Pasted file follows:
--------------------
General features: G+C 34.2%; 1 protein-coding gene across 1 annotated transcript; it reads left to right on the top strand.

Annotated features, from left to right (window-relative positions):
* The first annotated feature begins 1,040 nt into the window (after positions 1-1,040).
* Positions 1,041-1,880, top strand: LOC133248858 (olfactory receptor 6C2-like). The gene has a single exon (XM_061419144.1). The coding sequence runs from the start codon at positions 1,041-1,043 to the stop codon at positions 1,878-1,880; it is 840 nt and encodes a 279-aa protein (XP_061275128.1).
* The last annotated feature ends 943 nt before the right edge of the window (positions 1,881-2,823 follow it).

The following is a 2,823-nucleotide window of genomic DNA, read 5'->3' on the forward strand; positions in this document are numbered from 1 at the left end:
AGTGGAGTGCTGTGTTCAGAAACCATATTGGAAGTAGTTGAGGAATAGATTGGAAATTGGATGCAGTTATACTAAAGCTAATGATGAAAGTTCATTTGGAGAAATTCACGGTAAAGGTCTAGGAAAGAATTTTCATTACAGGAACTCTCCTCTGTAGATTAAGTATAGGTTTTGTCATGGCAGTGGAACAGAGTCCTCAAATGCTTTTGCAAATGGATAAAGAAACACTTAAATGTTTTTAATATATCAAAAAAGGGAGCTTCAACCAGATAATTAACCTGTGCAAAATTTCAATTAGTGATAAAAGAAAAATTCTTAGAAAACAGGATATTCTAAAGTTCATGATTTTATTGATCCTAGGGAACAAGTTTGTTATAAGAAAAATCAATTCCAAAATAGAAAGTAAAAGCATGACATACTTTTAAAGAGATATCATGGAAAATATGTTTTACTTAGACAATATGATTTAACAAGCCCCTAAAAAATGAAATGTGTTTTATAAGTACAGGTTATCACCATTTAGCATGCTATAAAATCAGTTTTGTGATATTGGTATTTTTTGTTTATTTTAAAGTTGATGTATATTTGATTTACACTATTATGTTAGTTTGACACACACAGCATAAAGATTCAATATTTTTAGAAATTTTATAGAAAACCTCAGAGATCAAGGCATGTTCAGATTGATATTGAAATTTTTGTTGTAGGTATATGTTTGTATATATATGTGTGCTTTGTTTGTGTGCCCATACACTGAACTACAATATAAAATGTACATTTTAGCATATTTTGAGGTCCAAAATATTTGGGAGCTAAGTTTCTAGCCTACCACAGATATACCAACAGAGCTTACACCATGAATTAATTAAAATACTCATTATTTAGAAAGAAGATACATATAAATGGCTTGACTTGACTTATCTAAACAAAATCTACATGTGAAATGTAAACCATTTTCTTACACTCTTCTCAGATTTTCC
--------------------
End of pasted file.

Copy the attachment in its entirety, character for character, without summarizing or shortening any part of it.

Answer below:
General features: G+C 34.2%; 1 protein-coding gene across 1 annotated transcript; it reads left to right on the top strand.

Annotated features, from left to right (window-relative positions):
* The first annotated feature begins 1,040 nt into the window (after positions 1-1,040).
* Positions 1,041-1,880, top strand: LOC133248858 (olfactory receptor 6C2-like). The gene has a single exon (XM_061419144.1). The coding sequence runs from the start codon at positions 1,041-1,043 to the stop codon at positions 1,878-1,880; it is 840 nt and encodes a 279-aa protein (XP_061275128.1).
* The last annotated feature ends 943 nt before the right edge of the window (positions 1,881-2,823 follow it).

The following is a 2,823-nucleotide window of genomic DNA, read 5'->3' on the forward strand; positions in this document are numbered from 1 at the left end:
AGTGGAGTGCTGTGTTCAGAAACCATATTGGAAGTAGTTGAGGAATAGATTGGAAATTGGATGCAGTTATACTAAAGCTAATGATGAAAGTTCATTTGGAGAAATTCACGGTAAAGGTCTAGGAAAGAATTTTCATTACAGGAACTCTCCTCTGTAGATTAAGTATAGGTTTTGTCATGGCAGTGGAACAGAGTCCTCAAATGCTTTTGCAAATGGATAAAGAAACACTTAAATGTTTTTAATATATCAAAAAAGGGAGCTTCAACCAGATAATTAACCTGTGCAAAATTTCAATTAGTGATAAAAGAAAAATTCTTAGAAAACAGGATATTCTAAAGTTCATGATTTTATTGATCCTAGGGAACAAGTTTGTTATAAGAAAAATCAATTCCAAAATAGAAAGTAAAAGCATGACATACTTTTAAAGAGATATCATGGAAAATATGTTTTACTTAGACAATATGATTTAACAAGCCCCTAAAAAATGAAATGTGTTTTATAAGTACAGGTTATCACCATTTAGCATGCTATAAAATCAGTTTTGTGATATTGGTATTTTTTGTTTATTTTAAAGTTGATGTATATTTGATTTACACTATTATGTTAGTTTGACACACACAGCATAAAGATTCAATATTTTTAGAAATTTTATAGAAAACCTCAGAGATCAAGGCATGTTCAGATTGATATTGAAATTTTTGTTGTAGGTATATGTTTGTATATATATGTGTGCTTTGTTTGTGTGCCCATACACTGAACTACAATATAAAATGTACATTTTAGCATATTTTGAGGTCCAAAATATTTGGGAGCTAAGTTTCTAGCCTACCACAGATATACCAACAGAGCTTACACCATGAATTAATTAAAATACTCATTATTTAGAAAGAAGATACATATAAATGGCTTGACTTGACTTATCTAAACAAAATCTACATGTGAAATGTAAACCATTTTCTTACACTCTTCTCAGATTTTCC